Imma widen the quilt. The imaginary path off the edge really defeats the purpose of the labyrinth. I was halfway tempted to only add that part of the quilt that will have a path on it… actually, I still am tempted to do that. It might be too complicated for someone who couldn’t fit a labyrinth on a quilt even using a template. Only one way to find out.
I did have a place for the path there at one point but took it out thinking it was extra.
I know the answer to this but who’s job is it to keep me from doing stupid things?
And if it’s mine I’m screwed!
So, quilting a labyrinth. Great idea for someone who isn’t afraid to do the math. Getting the labyrinth to fit took some figgerin’. I measure and divided and T-pinned where I thought the different parts would go.
Then I stood there scratching my head.
For a while.
Finally I gave up and cheated, just like I used to do in 9th grade algebra.
I laid out some yarn to see where it should go and just fudged the placement a bit till it fit.
There was a lot of empty space at the bottom here so I just shifted the pins down and I’m hoping for the best.
I didn’t start this as a place to practice stitches but it’s worked out that way.
I’m still figgerin’ on how to quilt it. I need a more solid line for the labyrinth to really show so I tried back stitch instead of running stitch. It worked on the front.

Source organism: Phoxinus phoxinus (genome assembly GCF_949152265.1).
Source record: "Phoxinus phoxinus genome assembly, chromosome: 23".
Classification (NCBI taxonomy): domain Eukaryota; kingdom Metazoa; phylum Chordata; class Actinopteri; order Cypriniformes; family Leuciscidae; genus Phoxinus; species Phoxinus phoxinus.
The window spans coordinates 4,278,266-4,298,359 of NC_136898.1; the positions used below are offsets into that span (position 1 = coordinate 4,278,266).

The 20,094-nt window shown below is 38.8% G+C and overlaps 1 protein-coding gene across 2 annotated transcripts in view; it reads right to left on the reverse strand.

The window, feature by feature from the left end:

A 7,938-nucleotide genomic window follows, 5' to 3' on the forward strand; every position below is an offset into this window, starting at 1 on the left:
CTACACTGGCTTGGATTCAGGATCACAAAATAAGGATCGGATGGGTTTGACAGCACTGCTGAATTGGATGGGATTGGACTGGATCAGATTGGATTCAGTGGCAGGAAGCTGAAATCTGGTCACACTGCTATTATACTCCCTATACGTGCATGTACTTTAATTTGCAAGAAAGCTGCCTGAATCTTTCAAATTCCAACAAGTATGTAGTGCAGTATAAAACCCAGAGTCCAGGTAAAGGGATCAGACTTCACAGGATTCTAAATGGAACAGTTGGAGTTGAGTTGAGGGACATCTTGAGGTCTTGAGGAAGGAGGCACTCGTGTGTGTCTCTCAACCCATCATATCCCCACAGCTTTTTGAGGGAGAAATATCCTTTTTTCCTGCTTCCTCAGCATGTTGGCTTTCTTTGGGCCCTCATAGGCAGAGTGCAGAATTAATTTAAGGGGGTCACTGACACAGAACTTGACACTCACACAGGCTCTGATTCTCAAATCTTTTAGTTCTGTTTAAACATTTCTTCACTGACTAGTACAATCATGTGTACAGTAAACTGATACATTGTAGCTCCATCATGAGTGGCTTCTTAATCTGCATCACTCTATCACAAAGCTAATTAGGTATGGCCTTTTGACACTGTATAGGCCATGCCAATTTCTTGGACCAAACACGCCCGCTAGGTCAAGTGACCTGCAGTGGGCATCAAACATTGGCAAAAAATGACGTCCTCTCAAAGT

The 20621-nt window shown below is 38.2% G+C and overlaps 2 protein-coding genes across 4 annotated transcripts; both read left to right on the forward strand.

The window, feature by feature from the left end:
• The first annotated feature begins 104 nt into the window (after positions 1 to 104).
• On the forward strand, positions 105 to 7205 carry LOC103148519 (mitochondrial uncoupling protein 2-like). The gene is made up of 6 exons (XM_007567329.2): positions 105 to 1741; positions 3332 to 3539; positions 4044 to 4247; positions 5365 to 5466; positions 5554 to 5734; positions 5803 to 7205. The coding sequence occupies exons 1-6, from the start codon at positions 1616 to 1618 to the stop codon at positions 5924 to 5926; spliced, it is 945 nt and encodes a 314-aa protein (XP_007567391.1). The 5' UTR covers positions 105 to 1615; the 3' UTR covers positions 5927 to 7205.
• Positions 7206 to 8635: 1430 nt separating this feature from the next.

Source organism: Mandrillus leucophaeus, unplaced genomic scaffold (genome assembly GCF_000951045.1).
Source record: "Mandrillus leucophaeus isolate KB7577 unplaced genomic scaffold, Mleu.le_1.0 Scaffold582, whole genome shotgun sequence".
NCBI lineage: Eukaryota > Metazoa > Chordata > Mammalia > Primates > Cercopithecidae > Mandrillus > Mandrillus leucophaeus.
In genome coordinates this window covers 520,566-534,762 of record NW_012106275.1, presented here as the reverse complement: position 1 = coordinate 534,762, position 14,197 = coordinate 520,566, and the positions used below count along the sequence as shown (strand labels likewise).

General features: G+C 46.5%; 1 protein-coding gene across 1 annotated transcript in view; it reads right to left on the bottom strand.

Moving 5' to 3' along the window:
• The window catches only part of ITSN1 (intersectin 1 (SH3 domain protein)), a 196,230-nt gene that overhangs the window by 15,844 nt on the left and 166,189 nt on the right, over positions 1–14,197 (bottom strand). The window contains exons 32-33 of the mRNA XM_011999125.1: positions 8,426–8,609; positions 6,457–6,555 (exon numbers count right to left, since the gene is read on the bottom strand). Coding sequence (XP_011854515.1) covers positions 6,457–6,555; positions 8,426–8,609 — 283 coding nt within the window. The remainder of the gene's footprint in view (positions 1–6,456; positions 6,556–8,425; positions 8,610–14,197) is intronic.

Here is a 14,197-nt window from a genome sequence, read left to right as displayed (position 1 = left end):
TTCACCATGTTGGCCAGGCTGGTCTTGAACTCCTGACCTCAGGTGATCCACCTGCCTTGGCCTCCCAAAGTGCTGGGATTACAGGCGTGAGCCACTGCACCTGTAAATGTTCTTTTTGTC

All of my best ideas come when I’m in the shower. Just sayin’.
I should shower more often.
Anyhoo, I got this all pinned and all that’s left to do is quilt that sandwich!
But I always (well, almost always) struggle with how to quilt it: Should I just do simple lines across? Should I do a fancyish pattern? Should I use multi-colored thread or white or something else all together? Often, I enjoy that part but not as much when I’m in a rush. This one is hard because the fabrics don’t really match each other stylistically- they often don’t.
So, skip ahead to the shower when the idea of making a labyrinth just jumps into my wet head. How cool would that be?
Totally cool, that’s how cool.
The following are simply close ups of the pins in the quilt.
I don’t know why I get such a kick out of the patterns they make.
I actually changed it after taking this picture It was too long and skinny so I took the bottom panel off, lengthened it a bit and sewed it to the side.
This is the bark cloth curtain I’m using for the backing fabric. It’s so funky and 50’s.
It was awkward to get a picture of it all. I’ve since cut the backing fabric down. I’ve never really liked the staircase leading from my living room to the basement except for when I’m working on large projects like this. Then it’s very useful.
I’m actually liking this denim park better on the unfinished back side. But I know better; that’s too impractical for the intended recipient. Maybe next time I’ll sew it all together with enclosed seams so both sides work. Hmmmm, like a denim pojagi. I’ll file that away for later.
I’m hoping to have it all sandwiched today and start quilting. As always, when I’m on a deadline, I’m tempted to machine quilt it but the end result just isn’t lovely enough so I’m pretty sure I won’t.